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Publication numberUS6859077 B1
Publication typeGrant
Application numberUS 10/648,498
Publication dateFeb 22, 2005
Filing dateAug 25, 2003
Priority dateAug 25, 2003
Fee statusPaid
Publication number10648498, 648498, US 6859077 B1, US 6859077B1, US-B1-6859077, US6859077 B1, US6859077B1
InventorsShengming Huang, Andre Schouten
Original AssigneeNational Semiconductor Corporation
Export CitationBiBTeX, EndNote, RefMan
External Links: USPTO, USPTO Assignment, Espacenet
Startup circuit for analog integrated circuit applications
US 6859077 B1
Abstract
A startup circuit is used for producing a startup current for an analog integrated circuit device. The startup circuit includes a first portion including a diode component and a capacitance component. The first portion is configured to function as a power supply backup and generate a backup point voltage. The startup circuit includes a second portion including a current mirror component and a feedback component. The second portion is configured to generate a startup current using the backup point voltage, such that the startup current is provided based on the backup point voltage as a power supply voltage increases from a power off condition or a transient, thereby keeping an analog circuit alive during transients in power supply for fast recover and operation.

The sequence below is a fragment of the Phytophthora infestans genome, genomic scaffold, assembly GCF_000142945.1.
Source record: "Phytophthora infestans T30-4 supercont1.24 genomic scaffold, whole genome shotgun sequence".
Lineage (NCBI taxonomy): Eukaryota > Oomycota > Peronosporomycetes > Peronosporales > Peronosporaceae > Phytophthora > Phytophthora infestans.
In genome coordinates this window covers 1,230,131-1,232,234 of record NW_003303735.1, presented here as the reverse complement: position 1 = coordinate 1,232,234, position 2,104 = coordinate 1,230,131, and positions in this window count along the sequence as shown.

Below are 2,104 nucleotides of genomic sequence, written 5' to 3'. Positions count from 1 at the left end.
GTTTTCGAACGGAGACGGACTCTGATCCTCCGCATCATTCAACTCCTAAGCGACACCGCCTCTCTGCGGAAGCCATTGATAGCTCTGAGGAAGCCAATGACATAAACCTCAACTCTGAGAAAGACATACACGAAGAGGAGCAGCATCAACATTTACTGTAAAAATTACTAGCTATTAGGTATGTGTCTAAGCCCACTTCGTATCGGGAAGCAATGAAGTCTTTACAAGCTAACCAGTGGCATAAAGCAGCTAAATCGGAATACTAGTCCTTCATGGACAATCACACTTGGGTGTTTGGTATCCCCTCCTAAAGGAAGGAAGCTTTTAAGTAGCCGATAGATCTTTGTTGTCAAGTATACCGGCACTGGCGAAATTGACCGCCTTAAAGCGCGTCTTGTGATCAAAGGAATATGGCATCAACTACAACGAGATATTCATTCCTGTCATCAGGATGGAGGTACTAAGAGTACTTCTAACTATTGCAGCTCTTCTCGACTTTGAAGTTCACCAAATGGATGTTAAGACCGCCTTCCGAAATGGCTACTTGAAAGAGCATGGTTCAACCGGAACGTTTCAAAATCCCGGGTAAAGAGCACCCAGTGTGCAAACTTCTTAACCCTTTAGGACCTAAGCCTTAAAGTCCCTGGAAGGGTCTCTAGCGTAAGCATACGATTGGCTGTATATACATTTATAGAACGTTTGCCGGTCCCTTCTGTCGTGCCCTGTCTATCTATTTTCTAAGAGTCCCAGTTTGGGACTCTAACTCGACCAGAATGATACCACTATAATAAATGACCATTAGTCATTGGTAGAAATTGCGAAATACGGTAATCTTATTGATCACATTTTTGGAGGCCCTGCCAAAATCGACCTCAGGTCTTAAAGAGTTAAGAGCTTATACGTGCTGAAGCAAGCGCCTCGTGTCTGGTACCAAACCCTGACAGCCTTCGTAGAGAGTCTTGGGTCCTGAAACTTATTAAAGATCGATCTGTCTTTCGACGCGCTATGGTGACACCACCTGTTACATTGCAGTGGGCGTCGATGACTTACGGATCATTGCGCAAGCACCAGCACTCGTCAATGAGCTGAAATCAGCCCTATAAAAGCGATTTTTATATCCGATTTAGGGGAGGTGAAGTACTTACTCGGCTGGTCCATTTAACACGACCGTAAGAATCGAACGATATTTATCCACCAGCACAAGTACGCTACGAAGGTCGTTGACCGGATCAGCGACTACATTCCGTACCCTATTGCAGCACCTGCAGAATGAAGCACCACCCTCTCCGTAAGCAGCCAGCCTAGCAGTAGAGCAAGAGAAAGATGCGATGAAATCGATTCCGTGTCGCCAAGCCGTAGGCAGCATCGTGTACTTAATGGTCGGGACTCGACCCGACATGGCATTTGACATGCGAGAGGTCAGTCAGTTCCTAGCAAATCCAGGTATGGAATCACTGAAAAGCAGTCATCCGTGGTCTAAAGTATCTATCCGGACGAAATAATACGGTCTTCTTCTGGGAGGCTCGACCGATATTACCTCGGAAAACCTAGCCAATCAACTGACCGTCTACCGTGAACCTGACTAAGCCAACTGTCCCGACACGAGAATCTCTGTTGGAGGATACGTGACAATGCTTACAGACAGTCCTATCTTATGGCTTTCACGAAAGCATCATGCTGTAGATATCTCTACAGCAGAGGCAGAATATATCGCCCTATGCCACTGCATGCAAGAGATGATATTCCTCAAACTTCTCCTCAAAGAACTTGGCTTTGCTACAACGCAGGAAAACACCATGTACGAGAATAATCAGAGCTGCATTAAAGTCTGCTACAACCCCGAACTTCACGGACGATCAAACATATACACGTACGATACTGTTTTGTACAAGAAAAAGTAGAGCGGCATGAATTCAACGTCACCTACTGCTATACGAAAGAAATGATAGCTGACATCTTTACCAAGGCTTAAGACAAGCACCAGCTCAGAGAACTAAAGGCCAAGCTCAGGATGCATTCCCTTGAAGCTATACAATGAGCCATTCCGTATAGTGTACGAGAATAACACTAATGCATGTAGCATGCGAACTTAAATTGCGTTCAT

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Claims(22)
1. A startup circuit for producing a startup current for an analog integrated circuit device, comprising:
a first portion including a diode component and a capacitance component, the first portion configured to function as a power supply backup and generate a backup point voltage; and
a second portion including a current mirror component and a feedback component, the second portion configured to generate a startup current using the backup point voltage, such that the startup current is provided based on the backup point voltage as a power supply voltage.
2. The startup circuit of claim 1, wherein the backup point voltage is generated at a node between the diode component coupled to the power supply voltage and the capacitance component coupled to ground.
3. The startup circuit of claim 1, wherein the diode component of the first portion comprises a diode connected PNP transistor.
4. The startup circuit of claim 1, wherein the capacitance component of the first portion comprises a capacitor configured to eliminate static current.
5. The startup circuit of claim 1, wherein the startup current is provided by the current mirror, the current mirror comprising a first and second transistor coupled to the feedback component.
6. The startup circuit of claim 1, wherein the feedback component includes a first and second transistor coupled to form a positive feedback network with respect to the backup point voltage.